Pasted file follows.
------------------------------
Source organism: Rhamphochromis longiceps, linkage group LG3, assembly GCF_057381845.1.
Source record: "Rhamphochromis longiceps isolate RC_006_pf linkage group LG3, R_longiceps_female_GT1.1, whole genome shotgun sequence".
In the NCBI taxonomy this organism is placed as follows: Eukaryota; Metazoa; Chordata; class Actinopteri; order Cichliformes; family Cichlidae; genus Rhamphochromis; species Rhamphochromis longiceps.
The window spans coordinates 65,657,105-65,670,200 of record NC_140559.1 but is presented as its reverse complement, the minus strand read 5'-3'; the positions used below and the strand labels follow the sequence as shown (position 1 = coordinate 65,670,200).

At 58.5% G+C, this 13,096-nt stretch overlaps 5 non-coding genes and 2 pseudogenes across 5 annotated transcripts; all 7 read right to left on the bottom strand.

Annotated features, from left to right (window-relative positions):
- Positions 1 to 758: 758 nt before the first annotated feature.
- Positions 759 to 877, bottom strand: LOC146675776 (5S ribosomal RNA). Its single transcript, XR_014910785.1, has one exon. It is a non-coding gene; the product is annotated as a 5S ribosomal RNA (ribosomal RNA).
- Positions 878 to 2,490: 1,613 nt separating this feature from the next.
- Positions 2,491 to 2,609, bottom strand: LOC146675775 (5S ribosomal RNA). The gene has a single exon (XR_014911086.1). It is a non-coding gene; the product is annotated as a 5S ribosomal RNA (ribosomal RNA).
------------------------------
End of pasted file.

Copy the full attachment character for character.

Source organism: Rhamphochromis longiceps, linkage group LG3, assembly GCF_057381845.1.
Source record: "Rhamphochromis longiceps isolate RC_006_pf linkage group LG3, R_longiceps_female_GT1.1, whole genome shotgun sequence".
In the NCBI taxonomy this organism is placed as follows: Eukaryota; Metazoa; Chordata; class Actinopteri; order Cichliformes; family Cichlidae; genus Rhamphochromis; species Rhamphochromis longiceps.
The window spans coordinates 65,657,105-65,670,200 of record NC_140559.1 but is presented as its reverse complement, the minus strand read 5'-3'; the positions used below and the strand labels follow the sequence as shown (position 1 = coordinate 65,670,200).

At 58.5% G+C, this 13,096-nt stretch overlaps 5 non-coding genes and 2 pseudogenes across 5 annotated transcripts; all 7 read right to left on the bottom strand.

Annotated features, from left to right (window-relative positions):
- Positions 1 to 758: 758 nt before the first annotated feature.
- Positions 759 to 877, bottom strand: LOC146675776 (5S ribosomal RNA). Its single transcript, XR_014910785.1, has one exon. It is a non-coding gene; the product is annotated as a 5S ribosomal RNA (ribosomal RNA).
- Positions 878 to 2,490: 1,613 nt separating this feature from the next.
- Positions 2,491 to 2,609, bottom strand: LOC146675775 (5S ribosomal RNA). The gene has a single exon (XR_014911086.1). It is a non-coding gene; the product is annotated as a 5S ribosomal RNA (ribosomal RNA).